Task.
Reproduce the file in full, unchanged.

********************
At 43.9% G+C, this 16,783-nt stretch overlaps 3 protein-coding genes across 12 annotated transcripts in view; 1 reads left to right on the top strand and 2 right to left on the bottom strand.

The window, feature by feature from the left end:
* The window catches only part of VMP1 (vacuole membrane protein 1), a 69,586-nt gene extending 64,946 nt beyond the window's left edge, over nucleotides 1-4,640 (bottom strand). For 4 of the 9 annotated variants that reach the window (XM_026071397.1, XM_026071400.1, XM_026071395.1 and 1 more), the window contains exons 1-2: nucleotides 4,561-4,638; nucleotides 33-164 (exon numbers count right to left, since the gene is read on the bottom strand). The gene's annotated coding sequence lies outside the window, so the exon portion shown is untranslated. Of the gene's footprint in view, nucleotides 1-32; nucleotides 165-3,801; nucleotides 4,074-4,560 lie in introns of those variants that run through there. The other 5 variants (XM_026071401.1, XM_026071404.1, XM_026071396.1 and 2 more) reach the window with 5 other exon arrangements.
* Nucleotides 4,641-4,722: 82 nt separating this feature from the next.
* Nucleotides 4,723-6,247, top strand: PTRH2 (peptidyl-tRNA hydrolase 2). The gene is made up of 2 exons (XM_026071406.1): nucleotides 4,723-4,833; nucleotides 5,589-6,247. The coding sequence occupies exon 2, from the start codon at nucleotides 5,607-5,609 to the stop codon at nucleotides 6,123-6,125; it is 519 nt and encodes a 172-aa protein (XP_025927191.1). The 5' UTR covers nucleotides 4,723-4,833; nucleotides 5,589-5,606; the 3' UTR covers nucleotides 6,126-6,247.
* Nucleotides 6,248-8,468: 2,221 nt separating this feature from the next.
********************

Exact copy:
At 43.9% G+C, this 16,783-nt stretch overlaps 3 protein-coding genes across 12 annotated transcripts in view; 1 reads left to right on the top strand and 2 right to left on the bottom strand.

The window, feature by feature from the left end:
* The window catches only part of VMP1 (vacuole membrane protein 1), a 69,586-nt gene extending 64,946 nt beyond the window's left edge, over nucleotides 1-4,640 (bottom strand). For 4 of the 9 annotated variants that reach the window (XM_026071397.1, XM_026071400.1, XM_026071395.1 and 1 more), the window contains exons 1-2: nucleotides 4,561-4,638; nucleotides 33-164 (exon numbers count right to left, since the gene is read on the bottom strand). The gene's annotated coding sequence lies outside the window, so the exon portion shown is untranslated. Of the gene's footprint in view, nucleotides 1-32; nucleotides 165-3,801; nucleotides 4,074-4,560 lie in introns of those variants that run through there. The other 5 variants (XM_026071401.1, XM_026071404.1, XM_026071396.1 and 2 more) reach the window with 5 other exon arrangements.
* Nucleotides 4,641-4,722: 82 nt separating this feature from the next.
* Nucleotides 4,723-6,247, top strand: PTRH2 (peptidyl-tRNA hydrolase 2). The gene is made up of 2 exons (XM_026071406.1): nucleotides 4,723-4,833; nucleotides 5,589-6,247. The coding sequence occupies exon 2, from the start codon at nucleotides 5,607-5,609 to the stop codon at nucleotides 6,123-6,125; it is 519 nt and encodes a 172-aa protein (XP_025927191.1). The 5' UTR covers nucleotides 4,723-4,833; nucleotides 5,589-5,606; the 3' UTR covers nucleotides 6,126-6,247.
* Nucleotides 6,248-8,468: 2,221 nt separating this feature from the next.